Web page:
By this article about 2% of the trapped heat goes into melting ice. A 2% variation on heat that would otherwise, warm the air or oceans or escape into space is almost small enough to ignore, but the effect grows much larger locally near glaciers (perhaps as high as 25%, but the source I found for that isn't one I'd call credible), but certainly, the effect is significantly higher than 2% in the arctic and antarctic.

Latent heat of fusion is also important in calculations for the total energy balance and here's an article from IPCC AR4 that discusses LHF.

As pointed out in the comments, melting sea ice also changes ocean albedo and can lead to a rather quick change in absorbed heat and a reduction in the light reflected back into space. This also happens on land, mostly snow cover, (as glaciers melt too slowly for that kind of year to year effect), but I don't think that's what the question is asking.


The 2nd part, the change in salinity is (to my knowledge, and I invite correction from anyone who studies this professionally), but from what I've read, it's much more complicated to model than LHF. It's certainly something that researchers are aware of, both the warming arctic and changes in salinity might effect ocean currents. Unlike air, where temperature drives density and that leads to low and high pressure and updrafts and basically, weather, oceans have two factors that can effect water density - temperature and salinity. Warm water is lighter than cold water, but lower salinity water is also lighter than warmer, more salty water.

Small changes in salinity in ocean surface water doesn't have any real effect on temperature directly, but the effect on ocean currents is worth studying because changes in ocean currents can effect temperature significantly, certainly on a local scale, and globally too.

Modelling this, like modeling the rate of future glacial melt, may be close to impossible and when it's written about, it can sound more alarmist than science, so it's a subject that has 2 key problems, difficult to predict (even in the hard to predict climate change models the effect of salinity changes are especially tricky), and it's the kind of thing that might invite shouts from the other side, like Wiesław Masłowski's infamous study that suggested the arctic might be ice-free by 2013. He was a graduate student, not a climate scientist and his was a good study and preliminary. It should have been subject to peer review, instead, (in part because Al Gore used his study in a speech), it became a famous example to alarmism and was subject to much ridicule that persists to this day.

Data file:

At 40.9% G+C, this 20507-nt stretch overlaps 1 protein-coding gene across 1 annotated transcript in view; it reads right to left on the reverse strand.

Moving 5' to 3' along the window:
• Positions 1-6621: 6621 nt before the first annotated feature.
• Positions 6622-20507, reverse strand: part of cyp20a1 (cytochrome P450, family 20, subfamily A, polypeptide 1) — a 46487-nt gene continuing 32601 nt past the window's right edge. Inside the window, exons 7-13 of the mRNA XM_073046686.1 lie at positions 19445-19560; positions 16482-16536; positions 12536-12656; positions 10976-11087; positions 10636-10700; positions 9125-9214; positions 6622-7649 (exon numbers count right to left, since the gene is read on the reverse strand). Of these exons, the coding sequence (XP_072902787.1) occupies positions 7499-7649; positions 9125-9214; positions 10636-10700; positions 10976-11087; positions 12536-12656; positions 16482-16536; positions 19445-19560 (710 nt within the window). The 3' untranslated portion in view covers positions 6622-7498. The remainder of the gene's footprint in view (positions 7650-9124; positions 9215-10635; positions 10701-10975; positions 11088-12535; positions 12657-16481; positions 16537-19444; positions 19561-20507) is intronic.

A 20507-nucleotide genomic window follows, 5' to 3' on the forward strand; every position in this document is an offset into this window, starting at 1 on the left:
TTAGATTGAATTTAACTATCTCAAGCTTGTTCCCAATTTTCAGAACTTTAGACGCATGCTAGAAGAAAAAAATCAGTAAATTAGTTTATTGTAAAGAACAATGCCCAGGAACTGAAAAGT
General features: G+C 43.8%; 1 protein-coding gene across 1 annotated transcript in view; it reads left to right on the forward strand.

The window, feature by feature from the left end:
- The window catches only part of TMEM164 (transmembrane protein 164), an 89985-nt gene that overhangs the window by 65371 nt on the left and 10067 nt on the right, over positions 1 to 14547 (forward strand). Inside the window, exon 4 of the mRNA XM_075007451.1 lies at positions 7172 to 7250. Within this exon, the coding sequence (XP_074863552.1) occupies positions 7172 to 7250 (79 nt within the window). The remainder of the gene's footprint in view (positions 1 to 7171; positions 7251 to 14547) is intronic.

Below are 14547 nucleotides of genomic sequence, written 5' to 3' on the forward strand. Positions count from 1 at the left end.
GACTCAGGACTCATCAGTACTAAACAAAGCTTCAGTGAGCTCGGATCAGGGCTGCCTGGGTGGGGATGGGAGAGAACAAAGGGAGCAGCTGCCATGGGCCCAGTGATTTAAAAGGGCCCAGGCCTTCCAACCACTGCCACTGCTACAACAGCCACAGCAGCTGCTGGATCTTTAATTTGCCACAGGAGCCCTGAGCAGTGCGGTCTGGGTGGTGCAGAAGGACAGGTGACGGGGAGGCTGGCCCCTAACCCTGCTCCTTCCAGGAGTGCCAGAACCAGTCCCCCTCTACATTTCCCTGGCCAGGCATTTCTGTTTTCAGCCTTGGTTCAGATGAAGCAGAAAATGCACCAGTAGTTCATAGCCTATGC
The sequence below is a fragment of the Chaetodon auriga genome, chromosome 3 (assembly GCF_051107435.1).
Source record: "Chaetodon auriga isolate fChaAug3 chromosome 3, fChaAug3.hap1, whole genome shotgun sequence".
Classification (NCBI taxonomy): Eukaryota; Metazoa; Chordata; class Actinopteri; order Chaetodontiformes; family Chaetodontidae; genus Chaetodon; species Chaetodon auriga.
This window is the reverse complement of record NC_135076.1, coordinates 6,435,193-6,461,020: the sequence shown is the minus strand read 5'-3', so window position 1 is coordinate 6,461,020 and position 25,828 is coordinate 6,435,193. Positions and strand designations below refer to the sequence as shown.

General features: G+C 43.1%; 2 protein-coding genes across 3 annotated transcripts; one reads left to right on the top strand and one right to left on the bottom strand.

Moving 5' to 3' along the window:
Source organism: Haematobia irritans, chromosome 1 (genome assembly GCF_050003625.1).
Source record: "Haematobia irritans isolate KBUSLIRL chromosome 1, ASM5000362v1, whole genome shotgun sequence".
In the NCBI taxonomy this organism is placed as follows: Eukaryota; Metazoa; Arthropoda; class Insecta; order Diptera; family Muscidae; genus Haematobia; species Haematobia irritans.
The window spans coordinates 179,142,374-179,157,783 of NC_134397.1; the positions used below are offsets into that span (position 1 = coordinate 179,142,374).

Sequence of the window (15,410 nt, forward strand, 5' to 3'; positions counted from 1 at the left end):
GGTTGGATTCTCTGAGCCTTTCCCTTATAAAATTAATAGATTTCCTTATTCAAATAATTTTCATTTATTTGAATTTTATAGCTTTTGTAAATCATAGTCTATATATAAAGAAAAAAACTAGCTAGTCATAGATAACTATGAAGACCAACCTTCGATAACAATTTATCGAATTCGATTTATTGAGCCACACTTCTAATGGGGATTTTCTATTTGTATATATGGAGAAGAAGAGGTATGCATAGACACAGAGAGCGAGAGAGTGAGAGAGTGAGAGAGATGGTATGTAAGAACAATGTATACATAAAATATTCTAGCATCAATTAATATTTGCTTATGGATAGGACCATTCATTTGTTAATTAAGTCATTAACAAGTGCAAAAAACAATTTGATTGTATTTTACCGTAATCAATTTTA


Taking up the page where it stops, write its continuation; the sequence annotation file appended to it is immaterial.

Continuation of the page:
Scientists are certainly aware of the possible effects of salinity changes and the effect that might have on ocean currents, but it's very difficult to model and mostly written about observed effects in the present, not written regarding future forecasts. The difficulty in making that kind of forecast and the other side shouting "wrong" at you are likely two reasons why this effect is mostly studied in the present where it's based entirely on observation not forecast.

It's talked about in Wikipedia here and here's an article where the opposite is happening. As arctic sea ice receeds, the lighter, less salty water on top isn't present as much as it used to be and the arctic-ocean stratification is going away. Article on that here.

It's also worth noting that glacier fed rivers will affect the ecosystem down-river, putting less or more water into the environment leading to less or more greening and less or more water evaporating off the river into the atmosphere. It's more common for rivers to be fed by snow melt than glacial melt, but the glacial melt should be studied too. Changes in greening and in atmospheric water vapor also effect climate, so, as someone said in the comments, there are a whole lot of moving parts to the climate picture. Generally speaking, the scientists are aware of all of this and as much as possible, study it and include it in models.